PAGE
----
The terrestrial environment of the High Arctic consists of a mosaic of habitat types. In addition to the natural habitat diversity, various human-influenced types may occur. For the resident invertebrate fauna, these anthropogenic habitats may be either unusually favourable or detrimental. In the town of Barentsburg, Svalbard, soils were imported for the greenhouses from southern Russia. These soils were subsequently discarded outside the greenhouses and have become augmented with manure from the cowsheds. Both the greenhouse and the cowsheds are now derelict. This site represents an unusually nutrient-rich location with considerable development of organic soils, in stark contrast to the naturally forming organic soils in Svalbard, which are typically thin and nutrient poor. Few previous studies have examined the soil invertebrate communities of human-disturbed or -created habitats in the Arctic. In an often nutrient-poor terrestrial environment, it is unclear how the invertebrate fauna will react to such nutrient enhancement. In these soils, 46 species of invertebrates were determined. Eleven species have not been recorded from other habitats in Svalbard and are hence likely to have been introduced. The native species assemblage in the anthropogenic soils was not atypical for many natural sites in Svalbard. Despite the enriched organic soils and highly ameliorated winter temperature conditions, the soil invertebrate fauna biodiversity does not appear to be enhanced beyond the presence of certain probably introduced species. © 2013 S.J. Coulson et al.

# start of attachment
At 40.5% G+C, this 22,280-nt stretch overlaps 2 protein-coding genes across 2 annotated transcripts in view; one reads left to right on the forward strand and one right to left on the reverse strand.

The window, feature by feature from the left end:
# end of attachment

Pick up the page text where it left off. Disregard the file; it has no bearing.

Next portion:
Coulson S.J.,University Center in Svalbard | Fjellberg A.,Mageroveien 168 | Snazell R.,Four Winds | Gwiazdowicz D.J.,University of Life Sciences in Poznan | And 2 more authors.
Geografiska Annaler, Series A: Physical Geography | Year: 2011

The Collembola, Araneae and gamasid mite fauna from the vicinity of Kinnvika on the island of Nordaustlandet in the Svalbard archipelago are described. Few records of the invertebrate fauna from this remote and climatically extreme region exist. Twenty-four species of Collembola were identified, of which three were new records for Nordaustlandet. None were new records for Svalbard. In addition, seven species of Araneae, three of which were new records for Nordaustlandet, and five species of gamasid mite, all new to Nordaustlandet, were collected. All invertebrates collected were already known from locations on the west coast of Spitsbergen. These records supplement the scarce current terrestrial invertebrate data for this region and contribute towards the baseline data for this region proposed to become an Arctic environmental reference area. © The authors 2011. Geografiska Annaler: Series A, Physical Geography © 2011 Swedish Society for Anthropology and Geography.

Greenslade P.,University of Vic | Greenslade P.,Australian National University | Greenslade P.,South Australian Museum | Fjellberg A.,Mageroveien 168
Zootaxa | Year: 2015

A new species and genus, Skadisotoma inpericulosa, is described from south-eastern Australia. It possesses some characters that are found in Tomoceridae, such as a long cylindrical dens that is medially bent and a mucro with at least six teeth of different sizes and three setae but in other characters it resembles an isotomid. In this it shows similarities to the Boreal genus Mucronia Fjellberg, but differs from it in the possession of spines on the dens and in some chaetotaxic characters. Copyright © 2015 Magnolia Press.